January 6, 2017
There are a lot of questions about the upcoming healthcare threats our community will be facing. We know that Congress wants to repeal the Affordable Care Act, and recent reports say that House Republicans are aiming to get a repeal bill on President-Elect Trump’s desk by February 20. We also know that there have been proposals to turn Medicaid into block grants or per capita caps. In this alert you can read more about what this all means, as well as NCIL’s strategy to fight against cuts to our coverage.
- The Affordable Care Act
- Block Granting Medicaid
The Affordable Care Act
How does the Affordable Care Act (ACA) benefit people with disabilities?
- Young adults can now remain on their parents’ insurance plan until age 26.
- Insurers cannot discriminate against people with pre-existing conditions by denying coverage, charging higher premiums, or refusing to cover care related to those conditions.
- Insurers are not allowed to impose lifetime or annual dollar limits.
- People with incomes of up to 400% of the federal poverty level (FPL) are eligible for subsidies to purchase health coverage.
- All plans are required to cover certain minimum benefits.
- Medicaid was expanded in 31 states plus DC.
- The Money Follows the Person (MFP) demonstration program that helps people with disabilities transition from institutions to the community was reauthorized and expanded.
- The Community First Choice option (CFCO) was established, which increased the Federal Matching Assistance Percentage (FMAP) for states who provide new or expanded home and community based services (HCBS).
- The Balancing Incentive Program (BIP) was created to provide financial incentives to states to increase access to HCBS.
- The U.S. Access Board was authorized to develop accessibility standards for medical diagnostic equipment (MDE).
What has the ACA achieved?
- 20 million people have gained health insurance, including people with disabilities and other pre-existing coverage who became newly eligible.
- CMS was able to award MFP grants to 16 additional states for a total of 47.
- Five states have selected the CFCO.
- Eighteen states have participated in BIP.
- Medicaid has been expanded in 31 states plus the District of Columbia, and nearly 11 million people have gained Medicaid coverage. In those states, eligibility was broadened to include all adults under 65 with annual incomes below at least 138% of the federal poverty level (FPL).
How will repealing ACA impact people with disabilities?
- People with disabilities may lose coverage due to pre-existing conditions. Prior to the ACA, 13% of applicants were denied coverage and 34% were offered a policy at a higher cost or without coverage for their pre-existing condition. Over 400 conditions that up to 1 in 2 Americans have could be used to justify denying coverage.
- People with disabilities may lose coverage due to plans being unaffordable. Currently, people with incomes of up to 400% of FPL are eligible for subsidies. If these subsidies are repealed, many people will no longer be able to afford coverage.
- People with disabilities may lose their ability to live in their homes and communities. MFP has now been adopted by 47 states, and five states have elected CFCO. Without extending MFP and preserving CFCO, it will be much harder for people with disabilities to get out of institutions, and to pay for community-based services and supports.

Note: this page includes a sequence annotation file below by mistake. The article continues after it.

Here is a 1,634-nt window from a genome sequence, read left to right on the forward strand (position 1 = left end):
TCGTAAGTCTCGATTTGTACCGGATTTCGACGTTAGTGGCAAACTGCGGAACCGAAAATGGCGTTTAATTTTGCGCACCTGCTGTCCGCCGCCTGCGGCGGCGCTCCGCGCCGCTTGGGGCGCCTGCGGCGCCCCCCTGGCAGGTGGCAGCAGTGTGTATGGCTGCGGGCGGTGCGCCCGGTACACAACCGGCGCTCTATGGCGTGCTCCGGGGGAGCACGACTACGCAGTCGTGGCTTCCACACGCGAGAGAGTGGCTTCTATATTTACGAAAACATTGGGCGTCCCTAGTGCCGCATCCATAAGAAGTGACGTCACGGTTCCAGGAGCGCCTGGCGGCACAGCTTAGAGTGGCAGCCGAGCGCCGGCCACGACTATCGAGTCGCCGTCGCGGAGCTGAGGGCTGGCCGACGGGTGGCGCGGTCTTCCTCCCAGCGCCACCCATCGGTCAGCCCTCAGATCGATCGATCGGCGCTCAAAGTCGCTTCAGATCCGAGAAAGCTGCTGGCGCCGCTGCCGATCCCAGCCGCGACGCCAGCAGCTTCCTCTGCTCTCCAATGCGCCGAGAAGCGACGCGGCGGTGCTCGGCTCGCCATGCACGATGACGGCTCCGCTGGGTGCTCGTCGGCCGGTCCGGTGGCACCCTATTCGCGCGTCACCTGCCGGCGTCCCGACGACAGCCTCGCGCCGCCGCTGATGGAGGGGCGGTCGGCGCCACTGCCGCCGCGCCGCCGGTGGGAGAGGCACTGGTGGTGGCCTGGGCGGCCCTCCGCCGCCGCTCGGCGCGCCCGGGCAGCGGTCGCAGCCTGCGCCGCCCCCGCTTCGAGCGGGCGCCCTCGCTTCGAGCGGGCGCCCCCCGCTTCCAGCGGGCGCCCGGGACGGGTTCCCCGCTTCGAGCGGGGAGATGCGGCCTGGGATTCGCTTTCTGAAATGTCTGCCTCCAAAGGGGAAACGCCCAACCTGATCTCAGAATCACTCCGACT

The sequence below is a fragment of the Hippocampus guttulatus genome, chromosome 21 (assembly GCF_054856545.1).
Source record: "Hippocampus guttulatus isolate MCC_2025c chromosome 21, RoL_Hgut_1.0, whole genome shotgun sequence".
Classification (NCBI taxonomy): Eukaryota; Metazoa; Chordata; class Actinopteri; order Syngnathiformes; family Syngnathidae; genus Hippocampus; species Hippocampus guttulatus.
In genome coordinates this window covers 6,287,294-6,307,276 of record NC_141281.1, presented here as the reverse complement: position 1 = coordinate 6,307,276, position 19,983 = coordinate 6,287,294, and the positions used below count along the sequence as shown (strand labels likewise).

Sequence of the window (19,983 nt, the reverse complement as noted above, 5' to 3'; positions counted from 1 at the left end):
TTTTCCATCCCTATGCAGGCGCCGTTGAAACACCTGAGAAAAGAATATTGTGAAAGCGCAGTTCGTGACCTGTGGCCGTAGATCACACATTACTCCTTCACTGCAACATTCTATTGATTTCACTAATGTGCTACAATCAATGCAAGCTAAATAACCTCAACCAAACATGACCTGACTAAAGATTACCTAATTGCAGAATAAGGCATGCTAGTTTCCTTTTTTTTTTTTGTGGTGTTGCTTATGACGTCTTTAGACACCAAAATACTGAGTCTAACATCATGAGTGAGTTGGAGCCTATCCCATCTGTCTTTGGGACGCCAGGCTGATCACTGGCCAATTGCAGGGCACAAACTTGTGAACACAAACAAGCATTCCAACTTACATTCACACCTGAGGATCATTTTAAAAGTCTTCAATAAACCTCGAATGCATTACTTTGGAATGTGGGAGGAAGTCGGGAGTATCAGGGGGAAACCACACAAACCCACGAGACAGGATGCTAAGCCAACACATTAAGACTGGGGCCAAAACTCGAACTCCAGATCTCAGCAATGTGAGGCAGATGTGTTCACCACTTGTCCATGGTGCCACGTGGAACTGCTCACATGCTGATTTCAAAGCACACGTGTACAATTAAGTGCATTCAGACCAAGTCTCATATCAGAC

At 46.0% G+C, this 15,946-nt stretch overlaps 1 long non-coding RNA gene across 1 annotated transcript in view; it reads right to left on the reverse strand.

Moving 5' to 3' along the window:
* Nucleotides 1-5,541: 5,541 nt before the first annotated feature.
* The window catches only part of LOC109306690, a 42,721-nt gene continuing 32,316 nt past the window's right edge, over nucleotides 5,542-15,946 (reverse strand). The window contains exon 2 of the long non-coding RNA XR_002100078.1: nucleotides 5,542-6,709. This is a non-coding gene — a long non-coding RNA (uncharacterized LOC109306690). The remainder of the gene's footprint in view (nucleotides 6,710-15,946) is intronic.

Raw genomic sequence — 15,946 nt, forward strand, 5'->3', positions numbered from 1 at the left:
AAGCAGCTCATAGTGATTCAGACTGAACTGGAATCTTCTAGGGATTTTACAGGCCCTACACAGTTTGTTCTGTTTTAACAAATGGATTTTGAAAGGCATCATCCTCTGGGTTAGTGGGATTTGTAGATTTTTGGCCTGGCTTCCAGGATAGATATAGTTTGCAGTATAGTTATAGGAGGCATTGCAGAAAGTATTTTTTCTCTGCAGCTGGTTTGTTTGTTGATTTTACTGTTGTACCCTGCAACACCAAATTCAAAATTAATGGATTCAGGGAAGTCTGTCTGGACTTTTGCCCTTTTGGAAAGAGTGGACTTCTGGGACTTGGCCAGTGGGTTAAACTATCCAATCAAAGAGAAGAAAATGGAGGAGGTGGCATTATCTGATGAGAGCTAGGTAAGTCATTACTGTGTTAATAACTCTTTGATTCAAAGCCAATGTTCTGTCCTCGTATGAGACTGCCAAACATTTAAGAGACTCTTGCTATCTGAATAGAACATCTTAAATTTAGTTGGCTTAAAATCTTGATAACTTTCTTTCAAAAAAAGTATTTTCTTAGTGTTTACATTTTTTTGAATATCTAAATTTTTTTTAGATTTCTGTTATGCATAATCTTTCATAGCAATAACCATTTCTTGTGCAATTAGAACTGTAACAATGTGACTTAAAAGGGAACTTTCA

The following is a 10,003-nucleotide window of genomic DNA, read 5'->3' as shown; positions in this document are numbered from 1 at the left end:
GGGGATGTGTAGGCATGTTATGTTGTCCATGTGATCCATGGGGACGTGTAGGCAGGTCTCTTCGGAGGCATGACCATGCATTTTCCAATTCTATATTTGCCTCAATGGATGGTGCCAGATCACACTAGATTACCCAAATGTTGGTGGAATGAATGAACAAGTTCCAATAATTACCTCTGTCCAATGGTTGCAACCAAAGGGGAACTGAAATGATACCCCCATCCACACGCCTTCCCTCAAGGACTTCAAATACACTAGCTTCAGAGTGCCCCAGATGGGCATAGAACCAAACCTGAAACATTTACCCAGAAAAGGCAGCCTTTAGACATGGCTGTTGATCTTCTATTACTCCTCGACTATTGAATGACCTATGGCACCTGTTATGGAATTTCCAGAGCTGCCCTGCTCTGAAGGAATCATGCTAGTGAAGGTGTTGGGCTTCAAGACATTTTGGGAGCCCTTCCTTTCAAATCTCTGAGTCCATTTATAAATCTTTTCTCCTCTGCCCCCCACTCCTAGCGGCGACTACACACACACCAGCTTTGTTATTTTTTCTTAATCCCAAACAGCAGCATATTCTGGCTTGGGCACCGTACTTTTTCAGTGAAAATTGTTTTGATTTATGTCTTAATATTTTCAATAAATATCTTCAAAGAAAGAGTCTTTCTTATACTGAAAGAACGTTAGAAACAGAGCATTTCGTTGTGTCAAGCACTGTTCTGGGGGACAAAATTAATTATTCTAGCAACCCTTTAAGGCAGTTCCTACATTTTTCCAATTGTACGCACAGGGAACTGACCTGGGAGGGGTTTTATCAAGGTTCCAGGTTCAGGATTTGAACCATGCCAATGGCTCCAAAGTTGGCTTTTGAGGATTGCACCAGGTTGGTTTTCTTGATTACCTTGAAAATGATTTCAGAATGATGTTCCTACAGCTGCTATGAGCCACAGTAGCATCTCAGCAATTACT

- People with disabilities may lose Medicaid coverage. People with disabilities who don’t meet the Medicaid disability requirements and people who are currently waiting on determinations can now obtain Medicaid coverage if they fall under state FPL eligibility levels. If Medicaid expansion is repealed, the 11 million people who have gained Medicaid coverage are at risk of losing their health care coverage.
- Unemployment of people with disabilities may increase. A recent study found that people with disabilities were significantly more likely to be employed in states that expanded Medicaid (38%) than in states that did not (31.9%). If Medicaid expansion is repealed, it is realistic to expect that employment in those states may decrease.
Block Granting Medicaid
What are Medicaid block grants and per capita caps?
Currently the federal government covers a percentage of states’ Medicaid costs. Under Medicaid block grants, the federal government would pay the state a specific lump sum (likely based on historical spending), rather than a percentage of the state’s costs. Under per capita caps, the federal government would pay the state a fixed amount for each beneficiary instead. Both options drastically reduce federal funding for state Medicaid programs, with gaps increasing over time relative to current spending. To counter the significant costs that are shifted to states, they are given ‘flexibility’ to make changes to their program.
How would block granting Medicaid impact people with disabilities?
- Deep cuts to federal funding, requiring states to either find new funds to cover expenses or institute changes to the state Medicaid program.
- Changes to compensate for federal funding cuts could include changes to eligibility, enrollment caps, waiting lists, benefit cuts, and lower provider payments.
- Benefits for ALL of the 74 million people who rely on Medicaid, including the ten million beneficiaries with disabilities, would be threatened.
- An example: under Speaker Ryan’s previous proposal, between 14 and 21 million people would eventually lose their Medicaid coverage, on top of the 11 million who will already lose coverage if Medicaid expansion is repealed. Moreover, it called for cuts in federal spending on Medicaid of about $1 trillion over the next 10 years.